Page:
At Cascades, it’s our conviction that corporate success is driven by multi-faceted transparency. When we’re being completely accountable to our partners and shareholders, that’s when we build trust in our brand and drive profitability forward.

In keeping with that effort, Cascades recently released an interim report showing its progress on the SD Plan7. While the company is on track to achieve most of the KPIs, it isn’t keeping pace with three of its initial goals, which include improving water quality, increasing use of recycled and virgin fiber that’s FSC certified and increasing a return-on-assets. Despite slower progress, it’s important that we update those goals so our partners know our priorities and direction for the future.

Leadership. As a company, we have no regrets about being ambitious or setting our sights high. In fact, we believe it’s the path to leadership. By establishing stretch goals, we’re leading our organization and employees to stretch too. At the same time, we’re sending a message to other companies that transparent and sustainable goal setting is possible!

One of the objectives concentrates on increasing sales by developing innovative and sustainable products, which is emblematic of our drive to challenge convention through invention. We launched a beige bathroom tissue called Cascades®Moka™ in January 20128. It’s the first of its kind, developed from a pulp mix that, daringly, is derived from 20 percent-recovered corrugated boxes. It also skips the chemical whitening process that has been a generations-old standard despite serving no other purpose than aesthetics. Overall, it’s a brand that truly exemplifies how we’re pushing the concept of innovation to new levels.

Outside of our tissue group products, we’re continuing to pioneer the recyclable waxless cardboard market with our Norshield® brand9. So far, we’ve sold $40 million worth of the product replacing about 25 percent of our waxed box market. Cascades engineers designed the box to be water-resistant and to save users on the costs associated with transportation, handling and landfill disposal. We feel this is an ideal choice for farmers and grocery store producers, who need cardboard boxes to ship their vegetables, meat and fish. Nevertheless, the product represented a new concept.

Beyond these examples, we’re introducing other products the marketplace hasn’t seen yet while still managing to reduce our toll on the environment. To us, that’s what leadership is all about.



Accountability. Another core tenet of the SD Plan is accountability. We’ve been trying to accomplish that in different ways. As mentioned earlier, we met with several NGOs at the outset of this process. Our thought was that starting a meaningful dialogue with outside agencies would be better than going at it alone. By starting a conversation, we learned sustainability wasn’t just isolated to performance. Our partners informed us that sustainability is about education too. Part of being accountable means teaching our employees and the rest of the industry about the environment and passing along our knowledge to customers.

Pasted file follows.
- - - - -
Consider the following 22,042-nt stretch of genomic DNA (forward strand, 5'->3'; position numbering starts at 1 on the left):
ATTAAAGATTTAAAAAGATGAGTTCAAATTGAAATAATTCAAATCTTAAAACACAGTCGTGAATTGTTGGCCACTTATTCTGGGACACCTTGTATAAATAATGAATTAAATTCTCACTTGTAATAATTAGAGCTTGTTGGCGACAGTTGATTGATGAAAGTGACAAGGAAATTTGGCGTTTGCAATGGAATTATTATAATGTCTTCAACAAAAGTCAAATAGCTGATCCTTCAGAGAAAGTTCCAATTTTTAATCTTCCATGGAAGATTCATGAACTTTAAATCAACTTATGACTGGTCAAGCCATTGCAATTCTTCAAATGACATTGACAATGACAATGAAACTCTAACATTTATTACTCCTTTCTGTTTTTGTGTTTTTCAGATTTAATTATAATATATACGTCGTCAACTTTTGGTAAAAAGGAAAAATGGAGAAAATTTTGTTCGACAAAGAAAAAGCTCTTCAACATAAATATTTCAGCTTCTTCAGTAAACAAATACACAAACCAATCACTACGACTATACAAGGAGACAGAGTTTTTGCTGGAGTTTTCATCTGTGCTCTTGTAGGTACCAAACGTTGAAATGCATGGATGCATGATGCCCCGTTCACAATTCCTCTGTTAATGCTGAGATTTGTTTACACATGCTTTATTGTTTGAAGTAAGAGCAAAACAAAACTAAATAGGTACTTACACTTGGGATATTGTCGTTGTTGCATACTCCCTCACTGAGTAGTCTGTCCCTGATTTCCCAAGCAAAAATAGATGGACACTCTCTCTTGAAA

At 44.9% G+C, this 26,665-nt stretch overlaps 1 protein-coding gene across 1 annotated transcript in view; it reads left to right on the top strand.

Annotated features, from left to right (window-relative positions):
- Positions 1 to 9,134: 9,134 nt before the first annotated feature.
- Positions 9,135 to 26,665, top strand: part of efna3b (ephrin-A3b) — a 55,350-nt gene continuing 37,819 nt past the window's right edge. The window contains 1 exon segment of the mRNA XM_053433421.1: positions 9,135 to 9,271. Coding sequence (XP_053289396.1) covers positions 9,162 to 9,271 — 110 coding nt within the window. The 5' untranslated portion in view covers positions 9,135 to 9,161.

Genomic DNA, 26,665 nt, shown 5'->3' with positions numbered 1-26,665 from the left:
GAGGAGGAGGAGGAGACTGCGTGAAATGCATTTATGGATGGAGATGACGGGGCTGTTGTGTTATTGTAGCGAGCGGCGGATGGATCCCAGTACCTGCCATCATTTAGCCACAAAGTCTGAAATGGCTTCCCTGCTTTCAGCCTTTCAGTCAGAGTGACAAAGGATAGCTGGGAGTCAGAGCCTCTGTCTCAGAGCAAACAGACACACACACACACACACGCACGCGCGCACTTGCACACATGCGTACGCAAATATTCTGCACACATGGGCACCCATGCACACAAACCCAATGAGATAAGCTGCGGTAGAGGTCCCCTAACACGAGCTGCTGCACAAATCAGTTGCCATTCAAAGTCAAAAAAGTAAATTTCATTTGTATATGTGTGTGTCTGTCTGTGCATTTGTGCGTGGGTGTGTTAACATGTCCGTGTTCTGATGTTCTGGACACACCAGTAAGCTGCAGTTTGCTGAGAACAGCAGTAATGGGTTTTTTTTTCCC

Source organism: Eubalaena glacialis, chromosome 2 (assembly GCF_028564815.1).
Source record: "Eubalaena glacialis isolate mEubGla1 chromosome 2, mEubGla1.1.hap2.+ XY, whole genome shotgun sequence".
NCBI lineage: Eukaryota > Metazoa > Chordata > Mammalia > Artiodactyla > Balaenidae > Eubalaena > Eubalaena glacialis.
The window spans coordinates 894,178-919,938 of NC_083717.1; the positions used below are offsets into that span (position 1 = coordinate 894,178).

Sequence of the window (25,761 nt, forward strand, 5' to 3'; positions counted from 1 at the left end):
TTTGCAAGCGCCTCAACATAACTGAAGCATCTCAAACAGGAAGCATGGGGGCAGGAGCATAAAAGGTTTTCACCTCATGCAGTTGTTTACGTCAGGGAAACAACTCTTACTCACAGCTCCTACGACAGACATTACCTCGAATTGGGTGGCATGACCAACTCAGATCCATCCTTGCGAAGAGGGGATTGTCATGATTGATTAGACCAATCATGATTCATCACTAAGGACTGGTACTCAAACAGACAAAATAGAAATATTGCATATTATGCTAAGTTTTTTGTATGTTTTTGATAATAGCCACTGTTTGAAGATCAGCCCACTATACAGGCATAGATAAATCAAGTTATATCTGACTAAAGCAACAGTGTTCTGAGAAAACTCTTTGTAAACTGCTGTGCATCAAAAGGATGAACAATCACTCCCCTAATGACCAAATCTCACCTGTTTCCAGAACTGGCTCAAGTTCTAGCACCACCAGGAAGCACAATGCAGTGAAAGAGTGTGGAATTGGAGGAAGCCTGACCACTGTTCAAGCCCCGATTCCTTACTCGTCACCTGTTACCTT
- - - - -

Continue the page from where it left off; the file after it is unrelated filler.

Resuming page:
We want green business to be all of our business. At Cascades, we feel an obligation to share what we know. What better way to start than by talking about our SD Plan and discussing the best practices we’ve learned on our journey so far? In the same vein, we’re inviting other companies in the paper industry and beyond to join us in conversation. We can have a big impact collectively as long as companies are open to making positive environmental changes.

Accountability also means not shying away from responsibility. We think of the SD Plan as a long-term commitment and plan to see it through for several years to come. We’re already working on the next installment, which will be introduced in the spring. Our desire for the next SD Plan is for it to be more focused. We’re planning to include fewer KPIs than this first effort so we can bring about greater value rather than being spread thinly across so many areas. We believe it will also simplify our priorities and, consequently, strengthen our accountabilities.

It Ain’t Easy Being Green. We live in an age where corporate social responsibility and risk management have become critical business issues. Can the two co-exist so it’s possible to be forward-looking and transparent, take on leadership and develop proper accountabilities for our sustainable practices? I think so, as daunting as it seems. And, at the end of the day, I believe our customers, communities and wildlife will be better for it